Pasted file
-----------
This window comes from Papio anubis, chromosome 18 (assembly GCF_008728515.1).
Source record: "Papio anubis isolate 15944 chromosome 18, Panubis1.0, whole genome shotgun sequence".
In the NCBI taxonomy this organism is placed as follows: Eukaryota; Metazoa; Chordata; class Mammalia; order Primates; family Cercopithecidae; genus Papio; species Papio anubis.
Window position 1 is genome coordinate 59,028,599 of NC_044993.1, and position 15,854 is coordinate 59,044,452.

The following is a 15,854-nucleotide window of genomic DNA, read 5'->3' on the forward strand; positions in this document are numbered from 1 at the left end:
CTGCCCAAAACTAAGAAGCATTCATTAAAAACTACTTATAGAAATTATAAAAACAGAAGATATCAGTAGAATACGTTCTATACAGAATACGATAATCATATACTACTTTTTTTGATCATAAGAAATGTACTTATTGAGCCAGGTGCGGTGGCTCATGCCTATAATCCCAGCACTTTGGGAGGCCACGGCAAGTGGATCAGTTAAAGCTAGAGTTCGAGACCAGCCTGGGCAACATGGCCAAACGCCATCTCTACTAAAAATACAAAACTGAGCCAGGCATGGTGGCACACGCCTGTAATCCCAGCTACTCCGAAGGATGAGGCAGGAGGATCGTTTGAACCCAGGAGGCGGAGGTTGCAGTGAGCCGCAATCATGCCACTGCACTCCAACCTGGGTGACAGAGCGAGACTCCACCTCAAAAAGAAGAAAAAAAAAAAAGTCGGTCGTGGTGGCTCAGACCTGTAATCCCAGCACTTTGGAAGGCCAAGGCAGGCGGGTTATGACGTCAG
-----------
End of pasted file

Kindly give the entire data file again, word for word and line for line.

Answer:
This window comes from Papio anubis, chromosome 18 (assembly GCF_008728515.1).
Source record: "Papio anubis isolate 15944 chromosome 18, Panubis1.0, whole genome shotgun sequence".
In the NCBI taxonomy this organism is placed as follows: Eukaryota; Metazoa; Chordata; class Mammalia; order Primates; family Cercopithecidae; genus Papio; species Papio anubis.
Window position 1 is genome coordinate 59,028,599 of NC_044993.1, and position 15,854 is coordinate 59,044,452.

The following is a 15,854-nucleotide window of genomic DNA, read 5'->3' on the forward strand; positions in this document are numbered from 1 at the left end:
CTGCCCAAAACTAAGAAGCATTCATTAAAAACTACTTATAGAAATTATAAAAACAGAAGATATCAGTAGAATACGTTCTATACAGAATACGATAATCATATACTACTTTTTTTGATCATAAGAAATGTACTTATTGAGCCAGGTGCGGTGGCTCATGCCTATAATCCCAGCACTTTGGGAGGCCACGGCAAGTGGATCAGTTAAAGCTAGAGTTCGAGACCAGCCTGGGCAACATGGCCAAACGCCATCTCTACTAAAAATACAAAACTGAGCCAGGCATGGTGGCACACGCCTGTAATCCCAGCTACTCCGAAGGATGAGGCAGGAGGATCGTTTGAACCCAGGAGGCGGAGGTTGCAGTGAGCCGCAATCATGCCACTGCACTCCAACCTGGGTGACAGAGCGAGACTCCACCTCAAAAAGAAGAAAAAAAAAAAAGTCGGTCGTGGTGGCTCAGACCTGTAATCCCAGCACTTTGGAAGGCCAAGGCAGGCGGGTTATGACGTCAG